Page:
Figure 1: Flow cytometric analysis showed that high-purity dental pulp stem cells stained with positively selected mesenchymal stem cell markers and negatively selected hematopoietic stem cell markers


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pH level of Portland cement extracts

The pH level of extracts from all groups (PC mixed with distilled water, Td or normal saline, Tn in different liquid/powder ratio) increased compared with that of original medium after 24 h extraction [Figure 2]. The pH level of Tn extracts (1:2-8.91 ± 0.17, 1:3-9.13 ± 0.03, 1:4-8.98 ± 0.42) showed higher alkalinity than Td extracts (1:2-8.60 ± 0.42, 1:3-8.55 ± 0.37, 1:4-8.29 ± 0.22). However, there was no significant difference between groups.
Figure 2: pH level of Portland cement (PC) extracts after 24 h extraction in different liquid/powder ratio. PC mixed with distilled water (Td) and normal saline (Tn) (n = 3)


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Cell viability assay

Dental pulp stem cells were exposed to the extracts at a series concentrations for 24 h, the viability of control was considered 100%. The viability of other groups were generally lower than control [Figure 3]a. At the concentrations of 6.25% (96.5%) and 50% (97.3%) in Tn, the viability showed no statistical difference when compared with control. The viability in Td at the concentrations of 6.25%, 12.5%, 25%, 50%, 100%, and in Tn at the concentrations of 12.5%, 25%, and 100% (88.9%, 84.4%, 86.8%, 86.3%, 91.8%, 88.6%, 86.9% and 90.2%, respectively) were significantly lower than the viability of control.
Figure 3: Viability of dental pulp stem cells on (a) 24 h, (b) 48 h, (c) 72 h and (d) 7 days were determined with cell counting kit-8 assay. Significant differences were determined using Student's t-test. *P < 0.05, **P < 0.01, ***P < 0.001 when compared with control (n = 4.)


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At 48 h [Figure 3]b, the viability in Td at the concentrations of 50% (91.0%), 100% (71.9%), and in Tn at the concentration of 100% (80.7%) were lower than control significantly while 6.25% (108.8%) and 50% (106.2%) were not significantly different from control. However, cell viability was significantly higher than control in Td at the concentrations of 6.25%, 12.5%, 25%, and at the concentrations of 12.5% and 25% in Tn (118.7%, 124.5%, 115.5%, 133.1% and 118.2%, respectively).

After 72 h treating [Figure 3]c, only Td group at the concentration of 6.25% (114.2%) was significantly higher than control; the concentration of 50% (83.3%) was significantly lower than control. The viability in Td at the concentrations of 12.5%, 25%, and in Tn at the concentrations of 25%, 12.5%, 25%, 50% (101.3%, 81.1%, 100.0%, 101.9%, 100.9% and 93.4%, respectively), there was in the absence of statistical difference to control.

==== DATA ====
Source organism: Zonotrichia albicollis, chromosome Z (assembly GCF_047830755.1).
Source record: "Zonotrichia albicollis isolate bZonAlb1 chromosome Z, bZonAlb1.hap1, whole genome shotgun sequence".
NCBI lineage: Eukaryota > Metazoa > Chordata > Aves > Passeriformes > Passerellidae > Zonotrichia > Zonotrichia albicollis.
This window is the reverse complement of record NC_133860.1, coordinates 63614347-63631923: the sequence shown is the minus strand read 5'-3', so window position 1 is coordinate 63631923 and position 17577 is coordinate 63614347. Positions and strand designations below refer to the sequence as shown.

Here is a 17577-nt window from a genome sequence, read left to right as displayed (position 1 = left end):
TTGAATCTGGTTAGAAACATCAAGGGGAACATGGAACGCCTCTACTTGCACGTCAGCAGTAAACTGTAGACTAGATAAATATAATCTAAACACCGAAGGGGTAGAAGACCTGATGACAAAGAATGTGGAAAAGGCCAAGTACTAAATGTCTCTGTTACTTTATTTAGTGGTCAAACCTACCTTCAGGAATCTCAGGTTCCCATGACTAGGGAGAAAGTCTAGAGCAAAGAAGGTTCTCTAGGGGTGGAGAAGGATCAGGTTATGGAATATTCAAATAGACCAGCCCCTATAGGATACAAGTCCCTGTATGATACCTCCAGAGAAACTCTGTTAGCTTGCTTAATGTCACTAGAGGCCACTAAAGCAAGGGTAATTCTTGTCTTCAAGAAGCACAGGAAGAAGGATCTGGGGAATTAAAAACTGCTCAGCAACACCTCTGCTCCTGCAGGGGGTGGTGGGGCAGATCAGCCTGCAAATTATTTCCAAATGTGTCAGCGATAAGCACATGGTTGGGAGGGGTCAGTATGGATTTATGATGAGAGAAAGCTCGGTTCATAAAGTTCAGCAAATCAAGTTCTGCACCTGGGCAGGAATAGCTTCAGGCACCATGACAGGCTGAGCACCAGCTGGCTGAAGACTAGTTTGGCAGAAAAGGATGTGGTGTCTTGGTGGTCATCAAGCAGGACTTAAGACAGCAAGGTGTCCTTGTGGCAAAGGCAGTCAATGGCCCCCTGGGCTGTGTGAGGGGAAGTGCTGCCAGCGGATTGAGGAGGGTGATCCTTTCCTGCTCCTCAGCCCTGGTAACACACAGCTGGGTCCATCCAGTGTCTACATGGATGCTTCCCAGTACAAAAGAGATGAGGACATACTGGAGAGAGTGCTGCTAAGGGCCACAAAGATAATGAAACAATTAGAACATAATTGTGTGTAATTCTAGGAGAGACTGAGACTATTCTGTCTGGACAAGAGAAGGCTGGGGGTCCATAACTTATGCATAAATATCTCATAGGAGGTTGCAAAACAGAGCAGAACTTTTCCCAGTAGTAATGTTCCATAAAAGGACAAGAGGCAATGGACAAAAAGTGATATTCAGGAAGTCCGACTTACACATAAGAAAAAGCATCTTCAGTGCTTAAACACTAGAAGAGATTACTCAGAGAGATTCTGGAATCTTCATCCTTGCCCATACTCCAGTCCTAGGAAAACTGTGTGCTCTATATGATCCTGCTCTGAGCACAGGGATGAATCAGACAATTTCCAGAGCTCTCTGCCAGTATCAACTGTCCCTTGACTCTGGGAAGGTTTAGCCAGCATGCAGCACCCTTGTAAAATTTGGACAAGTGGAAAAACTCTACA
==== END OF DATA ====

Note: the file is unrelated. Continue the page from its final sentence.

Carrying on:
At day 7 [Figure 3]d, the viability in Tn at the concentration of 50% (110.9%) was significantly higher than control; at the concentration of 100% (84.0%) was significantly lower than control. In Td at the concentrations of 6.25%, 12.5%, 25%, 50%, 100%, and in Tn at the concentrations of 6.25%, 12.5% and 25% (99.7%, 99.4%, 107.4%, 102.0%, 112.6%, 104.0%, 106.4% and 105.0%.) the viability showed no statistical difference to control.

In [Figure 4], [Figure 5], [Figure 6], different concentrations of the same extract were compared. In Td, viability was all lower than 100% at 24 h [Figure 4]a, decreased at the concentrations of 50% and 100% at 48 h, but increased at low concentrations [Figure 5]. At 72 h at the concentrations of 25%, 50%, and 100%, the viability reduced obviously [Figure 6]. In Tn at the concentrations of 12.5%, 25%, and 100% showed mild lower viability after 24 h treating [Figure 4]b. While viability rose at 48 h and maintained stable at 72 h except 100% [Figure 5] and [Figure 6].
Figure 4: (a) Distilled water (Td) at 24 h. *P < 0.05 when compared to 12.5%. (b) Normal saline (Tn) at 24 h. *P < 0.05 when compared to 25%


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Figure 5: (a) Distilled water (Td) at 48 h. **P < 0.01, ***P < 0.001 comparing to 100%, ***P < 0.001 comparing to 50%. (b) Normal saline (Tn) at 48 h. ** P < 0.01, ***P < 0.001 comparing to 100%, **P < 0.01 comparing to 12.5%


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Figure 6: (a) Distilled water (Td) at 72 h. ***P < 0.001 when compared to 100%, ***P < 0.001 when compared to 6.25%, #P < 0.05 when compared to 12.5%. (b) Normal saline (Tn) at 72 h. ***P < 0.001when compared to 100% (n = 4)


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  Discussion Top